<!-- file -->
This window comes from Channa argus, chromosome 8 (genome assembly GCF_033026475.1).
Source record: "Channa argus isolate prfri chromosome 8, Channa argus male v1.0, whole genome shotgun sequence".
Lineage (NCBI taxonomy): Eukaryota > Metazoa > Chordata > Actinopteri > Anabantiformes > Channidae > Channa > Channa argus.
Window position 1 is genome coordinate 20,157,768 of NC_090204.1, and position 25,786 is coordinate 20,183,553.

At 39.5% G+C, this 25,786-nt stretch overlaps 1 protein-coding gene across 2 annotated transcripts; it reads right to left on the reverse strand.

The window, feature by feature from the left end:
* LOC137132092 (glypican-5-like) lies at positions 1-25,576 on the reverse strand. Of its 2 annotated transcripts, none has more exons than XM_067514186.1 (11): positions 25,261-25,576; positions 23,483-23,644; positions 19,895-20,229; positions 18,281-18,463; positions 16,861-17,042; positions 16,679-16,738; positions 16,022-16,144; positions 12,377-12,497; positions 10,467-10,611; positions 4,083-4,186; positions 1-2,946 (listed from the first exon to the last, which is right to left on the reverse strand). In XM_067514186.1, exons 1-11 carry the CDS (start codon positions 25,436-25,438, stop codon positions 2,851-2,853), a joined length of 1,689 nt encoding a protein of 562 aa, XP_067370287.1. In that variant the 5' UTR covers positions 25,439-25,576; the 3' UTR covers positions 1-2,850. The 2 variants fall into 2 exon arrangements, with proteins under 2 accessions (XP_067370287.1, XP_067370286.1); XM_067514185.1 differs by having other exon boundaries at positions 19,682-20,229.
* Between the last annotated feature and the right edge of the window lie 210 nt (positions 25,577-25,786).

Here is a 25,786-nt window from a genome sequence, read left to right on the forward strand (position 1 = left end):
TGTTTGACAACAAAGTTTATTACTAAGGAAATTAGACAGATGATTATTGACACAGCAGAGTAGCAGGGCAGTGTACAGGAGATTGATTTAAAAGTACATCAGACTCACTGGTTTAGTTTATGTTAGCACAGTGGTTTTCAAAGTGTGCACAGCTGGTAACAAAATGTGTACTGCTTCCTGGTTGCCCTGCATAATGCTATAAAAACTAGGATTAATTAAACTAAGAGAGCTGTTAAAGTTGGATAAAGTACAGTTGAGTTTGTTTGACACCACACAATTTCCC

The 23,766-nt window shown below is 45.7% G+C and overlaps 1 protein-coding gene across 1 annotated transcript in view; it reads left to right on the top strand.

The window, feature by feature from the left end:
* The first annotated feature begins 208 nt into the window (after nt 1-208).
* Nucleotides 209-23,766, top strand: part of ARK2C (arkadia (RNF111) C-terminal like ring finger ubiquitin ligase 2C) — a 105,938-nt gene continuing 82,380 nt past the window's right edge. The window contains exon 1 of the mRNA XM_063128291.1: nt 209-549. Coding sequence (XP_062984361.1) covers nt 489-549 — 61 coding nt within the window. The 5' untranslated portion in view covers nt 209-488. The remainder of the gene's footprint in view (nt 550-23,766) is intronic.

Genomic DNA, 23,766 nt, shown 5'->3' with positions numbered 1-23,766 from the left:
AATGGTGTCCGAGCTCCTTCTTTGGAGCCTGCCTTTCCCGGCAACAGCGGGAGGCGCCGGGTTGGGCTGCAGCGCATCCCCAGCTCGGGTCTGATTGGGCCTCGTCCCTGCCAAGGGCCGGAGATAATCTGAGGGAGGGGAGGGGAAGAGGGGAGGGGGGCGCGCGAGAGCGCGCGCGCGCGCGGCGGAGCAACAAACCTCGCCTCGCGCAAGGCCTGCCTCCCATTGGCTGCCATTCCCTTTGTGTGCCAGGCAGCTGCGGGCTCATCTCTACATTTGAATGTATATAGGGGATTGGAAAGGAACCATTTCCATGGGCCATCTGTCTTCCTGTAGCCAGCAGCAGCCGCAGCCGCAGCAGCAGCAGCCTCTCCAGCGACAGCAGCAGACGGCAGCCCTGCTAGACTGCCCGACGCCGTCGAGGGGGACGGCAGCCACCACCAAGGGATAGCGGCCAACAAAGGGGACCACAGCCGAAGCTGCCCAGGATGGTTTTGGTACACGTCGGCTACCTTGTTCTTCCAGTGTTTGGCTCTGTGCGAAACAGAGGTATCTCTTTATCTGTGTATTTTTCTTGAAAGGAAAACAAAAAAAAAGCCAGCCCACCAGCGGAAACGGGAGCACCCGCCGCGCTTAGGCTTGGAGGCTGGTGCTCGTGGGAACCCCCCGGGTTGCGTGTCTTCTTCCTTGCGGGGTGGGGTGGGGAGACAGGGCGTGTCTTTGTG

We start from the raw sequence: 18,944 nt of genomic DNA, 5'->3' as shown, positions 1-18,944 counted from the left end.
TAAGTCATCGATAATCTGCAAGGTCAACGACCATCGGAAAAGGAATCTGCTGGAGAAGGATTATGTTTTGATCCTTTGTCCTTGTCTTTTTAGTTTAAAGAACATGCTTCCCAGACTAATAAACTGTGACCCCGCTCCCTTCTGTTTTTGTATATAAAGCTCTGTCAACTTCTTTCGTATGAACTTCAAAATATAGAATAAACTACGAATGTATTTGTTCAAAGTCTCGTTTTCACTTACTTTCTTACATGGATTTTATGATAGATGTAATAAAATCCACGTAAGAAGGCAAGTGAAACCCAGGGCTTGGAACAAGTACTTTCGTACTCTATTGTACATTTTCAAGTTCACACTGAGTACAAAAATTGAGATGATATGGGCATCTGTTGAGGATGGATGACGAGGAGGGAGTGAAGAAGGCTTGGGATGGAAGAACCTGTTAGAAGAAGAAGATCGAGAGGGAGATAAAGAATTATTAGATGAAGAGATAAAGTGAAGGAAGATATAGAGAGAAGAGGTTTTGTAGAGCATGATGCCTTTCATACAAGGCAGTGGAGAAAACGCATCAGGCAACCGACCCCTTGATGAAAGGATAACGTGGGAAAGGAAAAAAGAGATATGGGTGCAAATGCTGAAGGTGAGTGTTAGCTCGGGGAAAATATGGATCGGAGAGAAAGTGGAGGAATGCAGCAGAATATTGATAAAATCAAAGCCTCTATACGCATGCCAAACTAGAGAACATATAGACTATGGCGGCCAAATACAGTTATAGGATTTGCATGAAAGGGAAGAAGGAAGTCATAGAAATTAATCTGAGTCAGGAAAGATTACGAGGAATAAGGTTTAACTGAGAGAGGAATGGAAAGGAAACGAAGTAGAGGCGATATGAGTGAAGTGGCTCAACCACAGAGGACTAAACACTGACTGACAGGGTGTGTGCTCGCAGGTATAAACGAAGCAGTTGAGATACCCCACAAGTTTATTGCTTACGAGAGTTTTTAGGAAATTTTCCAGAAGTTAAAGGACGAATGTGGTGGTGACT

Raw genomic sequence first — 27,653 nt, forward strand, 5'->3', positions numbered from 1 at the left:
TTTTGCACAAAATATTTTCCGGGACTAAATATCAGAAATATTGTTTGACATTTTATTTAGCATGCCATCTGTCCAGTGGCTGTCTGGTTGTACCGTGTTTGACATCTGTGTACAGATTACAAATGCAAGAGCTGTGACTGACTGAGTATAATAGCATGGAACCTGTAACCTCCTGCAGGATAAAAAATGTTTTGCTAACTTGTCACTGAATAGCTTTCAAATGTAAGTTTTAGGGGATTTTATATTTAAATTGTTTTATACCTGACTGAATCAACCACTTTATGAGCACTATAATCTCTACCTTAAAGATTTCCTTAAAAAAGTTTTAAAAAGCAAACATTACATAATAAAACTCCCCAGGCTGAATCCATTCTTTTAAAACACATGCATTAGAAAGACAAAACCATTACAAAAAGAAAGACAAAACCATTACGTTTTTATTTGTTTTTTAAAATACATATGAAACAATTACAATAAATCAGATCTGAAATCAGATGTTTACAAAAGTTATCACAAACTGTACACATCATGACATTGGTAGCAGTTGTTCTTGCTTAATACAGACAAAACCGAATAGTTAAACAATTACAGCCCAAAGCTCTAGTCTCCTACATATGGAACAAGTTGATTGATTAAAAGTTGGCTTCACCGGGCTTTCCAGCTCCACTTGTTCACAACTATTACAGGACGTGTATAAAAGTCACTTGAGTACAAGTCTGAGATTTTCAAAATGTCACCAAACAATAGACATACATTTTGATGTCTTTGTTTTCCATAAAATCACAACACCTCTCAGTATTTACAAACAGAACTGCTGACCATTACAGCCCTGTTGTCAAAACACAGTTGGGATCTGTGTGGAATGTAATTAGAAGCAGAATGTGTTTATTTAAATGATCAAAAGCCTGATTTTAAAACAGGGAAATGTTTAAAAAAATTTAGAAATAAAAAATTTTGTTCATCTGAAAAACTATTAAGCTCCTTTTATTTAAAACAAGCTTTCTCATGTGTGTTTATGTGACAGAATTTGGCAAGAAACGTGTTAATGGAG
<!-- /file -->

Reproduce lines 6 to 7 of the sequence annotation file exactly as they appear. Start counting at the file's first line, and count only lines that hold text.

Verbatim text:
The window, feature by feature from the left end:
* LOC137132092 (glypican-5-like) lies at positions 1-25,576 on the reverse strand. Of its 2 annotated transcripts, none has more exons than XM_067514186.1 (11): positions 25,261-25,576; positions 23,483-23,644; positions 19,895-20,229; positions 18,281-18,463; positions 16,861-17,042; positions 16,679-16,738; positions 16,022-16,144; positions 12,377-12,497; positions 10,467-10,611; positions 4,083-4,186; positions 1-2,946 (listed from the first exon to the last, which is right to left on the reverse strand). In XM_067514186.1, exons 1-11 carry the CDS (start codon positions 25,436-25,438, stop codon positions 2,851-2,853), a joined length of 1,689 nt encoding a protein of 562 aa, XP_067370287.1. In that variant the 5' UTR covers positions 25,439-25,576; the 3' UTR covers positions 1-2,850. The 2 variants fall into 2 exon arrangements, with proteins under 2 accessions (XP_067370287.1, XP_067370286.1); XM_067514185.1 differs by having other exon boundaries at positions 19,682-20,229.